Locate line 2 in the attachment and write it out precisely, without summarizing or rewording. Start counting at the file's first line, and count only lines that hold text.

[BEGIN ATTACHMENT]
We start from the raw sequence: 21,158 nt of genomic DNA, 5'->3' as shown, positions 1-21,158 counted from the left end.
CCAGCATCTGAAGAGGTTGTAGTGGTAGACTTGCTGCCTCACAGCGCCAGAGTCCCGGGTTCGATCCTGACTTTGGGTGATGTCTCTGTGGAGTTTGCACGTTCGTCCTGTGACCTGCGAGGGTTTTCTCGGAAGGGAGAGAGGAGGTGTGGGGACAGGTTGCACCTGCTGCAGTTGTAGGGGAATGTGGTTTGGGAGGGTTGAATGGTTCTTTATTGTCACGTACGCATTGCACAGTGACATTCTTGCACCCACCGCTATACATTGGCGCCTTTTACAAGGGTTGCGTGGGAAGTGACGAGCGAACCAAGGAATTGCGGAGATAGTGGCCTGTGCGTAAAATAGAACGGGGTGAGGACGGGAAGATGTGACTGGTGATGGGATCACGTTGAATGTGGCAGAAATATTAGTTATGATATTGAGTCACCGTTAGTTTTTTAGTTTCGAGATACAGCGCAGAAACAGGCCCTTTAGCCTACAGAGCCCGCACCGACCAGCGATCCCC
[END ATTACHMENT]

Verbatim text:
CCAGCATCTGAAGAGGTTGTAGTGGTAGACTTGCTGCCTCACAGCGCCAGAGTCCCGGGTTCGATCCTGACTTTGGGTGATGTCTCTGTGGAGTTTGCACGTTCGTCCTGTGACCTGCGAGGGTTTTCTCGGAAGGGAGAGAGGAGGTGTGGGGACAGGTTGCACCTGCTGCAGTTGTAGGGGAATGTGGTTTGGGAGGGTTGAATGGTTCTTTATTGTCACGTACGCATTGCACAGTGACATTCTTGCACCCACCGCTATACATTGGCGCCTTTTACAAGGGTTGCGTGGGAAGTGACGAGCGAACCAAGGAATTGCGGAGATAGTGGCCTGTGCGTAAAATAGAACGGGGTGAGGACGGGAAGATGTGACTGGTGATGGGATCACGTTGAATGTGGCAGAAATATTAGTTATGATATTGAGTCACCGTTAGTTTTTTAGTTTCGAGATACAGCGCAGAAACAGGCCCTTTAGCCTACAGAGCCCGCACCGACCAGCGATCCCC